The Ultimate Guide to Project Management for Designers

Written by Adam Hayes

Approx reading time:

Last updated on 9th January 2024

People often refer to the two sides of the brain as very different creatures. The left-side is logical and analytical, while the right-side is creative and emotional. 

As a designer, you probably think of yourself as more of a right-brained person who recoils at the sight of administrative tasks and project management.

But, good project management is essential for creating efficient, successful workflows. 

So, what can you do about it? 

Will you be forced to slog through admin forever?

No. We’re going to show you how you can manage your projects without hurting your brain! 

In this ultimate guide, we’ll be breaking down everything designers need to know about project management.

Before your projects start 

Create a process

Before you take on another project…


And get your process in order. 

Creating a process or workflow that you can follow will help you to keep all of your future projects organised and consistent. 

And if you’re working for external clients it will also offer them a level of transparency that should help you manage their expectations and close projects more easily.

There are no hard and fast rules for what your process should look like. It should simply be a set of rules or a way of working that works for you. Here are some examples to consider that should help you get started:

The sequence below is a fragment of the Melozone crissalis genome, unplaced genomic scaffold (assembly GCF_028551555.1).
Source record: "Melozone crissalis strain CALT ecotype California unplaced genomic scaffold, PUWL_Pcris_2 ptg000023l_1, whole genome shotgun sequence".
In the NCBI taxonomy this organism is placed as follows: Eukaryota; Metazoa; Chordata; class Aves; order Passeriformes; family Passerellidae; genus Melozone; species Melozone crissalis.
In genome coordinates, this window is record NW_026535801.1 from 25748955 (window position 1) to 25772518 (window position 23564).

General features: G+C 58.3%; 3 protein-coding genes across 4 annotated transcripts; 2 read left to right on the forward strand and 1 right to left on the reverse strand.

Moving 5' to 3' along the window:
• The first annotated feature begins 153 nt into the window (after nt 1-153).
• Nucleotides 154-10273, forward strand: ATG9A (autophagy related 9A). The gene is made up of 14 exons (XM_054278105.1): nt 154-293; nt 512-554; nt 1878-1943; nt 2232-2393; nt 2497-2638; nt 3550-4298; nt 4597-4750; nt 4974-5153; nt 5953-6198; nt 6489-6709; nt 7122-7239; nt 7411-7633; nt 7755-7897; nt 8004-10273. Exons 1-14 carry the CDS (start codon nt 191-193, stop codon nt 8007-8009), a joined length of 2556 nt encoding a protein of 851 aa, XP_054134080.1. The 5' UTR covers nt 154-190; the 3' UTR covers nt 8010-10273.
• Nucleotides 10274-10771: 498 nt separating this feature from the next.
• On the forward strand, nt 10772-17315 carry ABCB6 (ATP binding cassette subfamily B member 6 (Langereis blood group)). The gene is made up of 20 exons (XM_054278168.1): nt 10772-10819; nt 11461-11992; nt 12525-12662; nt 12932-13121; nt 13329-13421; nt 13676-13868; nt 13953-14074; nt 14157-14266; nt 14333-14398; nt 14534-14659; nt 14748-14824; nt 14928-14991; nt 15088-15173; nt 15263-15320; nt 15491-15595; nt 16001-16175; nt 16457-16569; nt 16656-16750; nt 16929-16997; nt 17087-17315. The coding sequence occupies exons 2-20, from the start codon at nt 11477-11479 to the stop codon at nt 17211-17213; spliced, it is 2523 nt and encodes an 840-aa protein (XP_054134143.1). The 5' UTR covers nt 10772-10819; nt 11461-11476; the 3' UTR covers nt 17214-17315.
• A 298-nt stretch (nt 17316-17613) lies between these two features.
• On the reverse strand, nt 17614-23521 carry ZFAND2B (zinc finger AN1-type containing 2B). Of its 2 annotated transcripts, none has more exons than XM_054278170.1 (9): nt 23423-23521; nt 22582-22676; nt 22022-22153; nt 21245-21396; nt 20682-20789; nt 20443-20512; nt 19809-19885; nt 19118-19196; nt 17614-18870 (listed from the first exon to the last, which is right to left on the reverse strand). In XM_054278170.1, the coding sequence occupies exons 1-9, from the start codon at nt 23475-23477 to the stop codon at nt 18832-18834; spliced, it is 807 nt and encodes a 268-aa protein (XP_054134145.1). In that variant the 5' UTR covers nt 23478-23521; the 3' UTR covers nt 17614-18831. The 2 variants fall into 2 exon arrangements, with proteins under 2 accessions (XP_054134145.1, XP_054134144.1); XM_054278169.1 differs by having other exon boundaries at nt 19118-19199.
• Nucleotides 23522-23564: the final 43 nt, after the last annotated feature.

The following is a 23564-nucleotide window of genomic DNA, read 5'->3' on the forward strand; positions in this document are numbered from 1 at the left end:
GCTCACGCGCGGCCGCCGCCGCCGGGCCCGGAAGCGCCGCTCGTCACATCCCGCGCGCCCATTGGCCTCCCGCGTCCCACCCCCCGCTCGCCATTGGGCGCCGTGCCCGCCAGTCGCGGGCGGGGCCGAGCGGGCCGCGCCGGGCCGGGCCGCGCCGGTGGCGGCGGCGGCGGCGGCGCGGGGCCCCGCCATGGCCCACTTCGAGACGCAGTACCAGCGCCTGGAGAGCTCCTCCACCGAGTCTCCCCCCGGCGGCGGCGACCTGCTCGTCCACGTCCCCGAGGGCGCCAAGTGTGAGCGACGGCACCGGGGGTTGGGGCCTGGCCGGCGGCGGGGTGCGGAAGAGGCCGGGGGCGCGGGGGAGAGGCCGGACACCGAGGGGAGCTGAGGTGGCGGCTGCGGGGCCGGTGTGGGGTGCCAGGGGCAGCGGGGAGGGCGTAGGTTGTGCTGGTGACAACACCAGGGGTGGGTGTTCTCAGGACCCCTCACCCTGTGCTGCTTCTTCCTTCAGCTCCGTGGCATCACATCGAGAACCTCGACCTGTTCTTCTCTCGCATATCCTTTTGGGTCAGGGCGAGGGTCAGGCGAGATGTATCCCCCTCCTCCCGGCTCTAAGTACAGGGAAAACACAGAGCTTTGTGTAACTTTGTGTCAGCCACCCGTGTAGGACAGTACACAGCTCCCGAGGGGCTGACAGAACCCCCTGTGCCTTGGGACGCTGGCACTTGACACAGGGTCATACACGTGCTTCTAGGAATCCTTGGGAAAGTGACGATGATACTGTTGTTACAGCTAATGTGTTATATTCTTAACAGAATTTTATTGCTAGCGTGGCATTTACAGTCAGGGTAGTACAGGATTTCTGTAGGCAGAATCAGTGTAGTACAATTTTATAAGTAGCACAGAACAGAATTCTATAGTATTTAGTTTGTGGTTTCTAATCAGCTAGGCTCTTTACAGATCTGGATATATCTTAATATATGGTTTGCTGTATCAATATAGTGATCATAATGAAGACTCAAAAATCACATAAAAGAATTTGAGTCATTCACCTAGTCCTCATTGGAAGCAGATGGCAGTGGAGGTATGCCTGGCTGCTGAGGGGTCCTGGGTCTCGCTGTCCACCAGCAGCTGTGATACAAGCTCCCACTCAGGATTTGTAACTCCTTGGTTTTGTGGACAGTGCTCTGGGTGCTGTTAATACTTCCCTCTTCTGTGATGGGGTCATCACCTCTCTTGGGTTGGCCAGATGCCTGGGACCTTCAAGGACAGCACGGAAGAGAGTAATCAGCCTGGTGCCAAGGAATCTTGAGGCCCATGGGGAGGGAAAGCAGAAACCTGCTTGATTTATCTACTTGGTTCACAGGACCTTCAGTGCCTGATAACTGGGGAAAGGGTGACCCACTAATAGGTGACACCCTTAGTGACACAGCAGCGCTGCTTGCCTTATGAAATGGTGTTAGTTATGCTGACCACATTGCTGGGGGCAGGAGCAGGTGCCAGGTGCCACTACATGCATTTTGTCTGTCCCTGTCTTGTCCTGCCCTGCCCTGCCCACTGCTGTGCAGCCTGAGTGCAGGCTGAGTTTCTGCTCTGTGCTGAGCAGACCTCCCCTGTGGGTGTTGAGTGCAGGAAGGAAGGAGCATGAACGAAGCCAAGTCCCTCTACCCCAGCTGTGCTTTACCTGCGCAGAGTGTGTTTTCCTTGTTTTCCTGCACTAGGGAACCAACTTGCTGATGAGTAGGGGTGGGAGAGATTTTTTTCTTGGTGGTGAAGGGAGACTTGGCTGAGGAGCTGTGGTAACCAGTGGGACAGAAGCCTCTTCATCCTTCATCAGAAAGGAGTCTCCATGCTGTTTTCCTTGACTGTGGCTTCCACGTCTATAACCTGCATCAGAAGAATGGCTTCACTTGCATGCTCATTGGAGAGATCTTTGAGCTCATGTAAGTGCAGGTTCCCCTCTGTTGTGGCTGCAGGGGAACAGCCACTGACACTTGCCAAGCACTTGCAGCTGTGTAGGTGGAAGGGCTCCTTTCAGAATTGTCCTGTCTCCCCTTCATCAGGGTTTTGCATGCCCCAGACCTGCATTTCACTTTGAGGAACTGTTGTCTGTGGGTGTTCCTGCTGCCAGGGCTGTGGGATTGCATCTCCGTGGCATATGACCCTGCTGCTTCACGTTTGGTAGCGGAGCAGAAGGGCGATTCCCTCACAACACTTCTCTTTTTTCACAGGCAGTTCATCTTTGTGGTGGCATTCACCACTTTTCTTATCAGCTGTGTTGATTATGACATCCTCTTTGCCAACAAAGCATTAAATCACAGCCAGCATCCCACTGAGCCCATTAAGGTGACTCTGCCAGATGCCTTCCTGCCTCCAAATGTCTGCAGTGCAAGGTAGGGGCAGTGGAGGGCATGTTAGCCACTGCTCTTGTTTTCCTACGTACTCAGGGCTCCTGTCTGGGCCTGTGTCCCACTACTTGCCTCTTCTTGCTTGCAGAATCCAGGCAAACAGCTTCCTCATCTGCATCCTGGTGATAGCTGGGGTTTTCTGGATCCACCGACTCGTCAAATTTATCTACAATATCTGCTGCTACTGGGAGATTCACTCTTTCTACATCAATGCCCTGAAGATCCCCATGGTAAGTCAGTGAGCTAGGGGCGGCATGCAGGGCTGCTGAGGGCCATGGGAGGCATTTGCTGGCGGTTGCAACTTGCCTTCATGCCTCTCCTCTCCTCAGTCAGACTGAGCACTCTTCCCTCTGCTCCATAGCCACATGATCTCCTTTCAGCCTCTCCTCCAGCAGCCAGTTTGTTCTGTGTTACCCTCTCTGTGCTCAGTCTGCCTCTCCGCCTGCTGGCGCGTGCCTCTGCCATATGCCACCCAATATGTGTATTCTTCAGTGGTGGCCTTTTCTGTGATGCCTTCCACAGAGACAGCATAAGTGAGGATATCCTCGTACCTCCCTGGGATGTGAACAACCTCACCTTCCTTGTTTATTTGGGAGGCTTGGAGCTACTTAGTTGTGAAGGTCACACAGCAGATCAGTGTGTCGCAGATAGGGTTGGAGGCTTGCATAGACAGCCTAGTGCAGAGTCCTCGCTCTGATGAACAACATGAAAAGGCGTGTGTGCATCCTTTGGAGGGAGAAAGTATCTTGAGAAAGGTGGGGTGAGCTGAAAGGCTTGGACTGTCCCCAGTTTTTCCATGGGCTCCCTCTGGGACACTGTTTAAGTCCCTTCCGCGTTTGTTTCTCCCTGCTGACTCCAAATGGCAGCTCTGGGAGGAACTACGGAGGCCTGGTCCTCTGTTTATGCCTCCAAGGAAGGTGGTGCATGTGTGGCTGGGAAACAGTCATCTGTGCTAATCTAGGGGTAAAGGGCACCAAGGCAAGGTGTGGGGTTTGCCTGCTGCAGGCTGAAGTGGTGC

• Payment – perhaps you take a 50% payment upfront and the other 50% on completion
  • Timeframes – create clear turnaround times for each piece of work so that you can schedule your projects effectively
  • Amends – if you offer amends to your design work, allow time for this, and explain to clients how many rounds of amends they are entitled to and exactly when the next version will be delivered.

If you work with a team of designers then it would be useful to draw your process up and share it with the team. This way, no matter who a client deals with on your team they will always have a similar experience. 

Select a preferred method of communication

When you’re working on a design project for someone, communication is so important. You need to properly understand your client’s requirements so that you can deliver something they’ll be happy with. 

There are a growing number of ways to communicate these days, and while it can pay to be available on all of them, when it comes to your clients it’s important to pick a reliable method of communication and stick to it. 

This way you can keep the entire conversation in one place – useful if you need to review messages about a project later down the line. 

Maybe you’re currently relying on email, along with billions of other people. But that’s not the most efficient way to communicate. For a start, it’s not mobile-first, and 52% of global web users are.

Also, email just isn’t built for collaboration. And when you try and use it for that purpose you end up with a never-ending email thread that’s confusing and bad for productivity. 

Project management tools, however, are built for collaboration. And most of them have great alternatives to email. 

With the Discussions tab, you can keep all client communication in one place. It’s easy to scroll and easy to search: 

All comments are sent to everyone who is part of the project, so they can keep up with the conversation.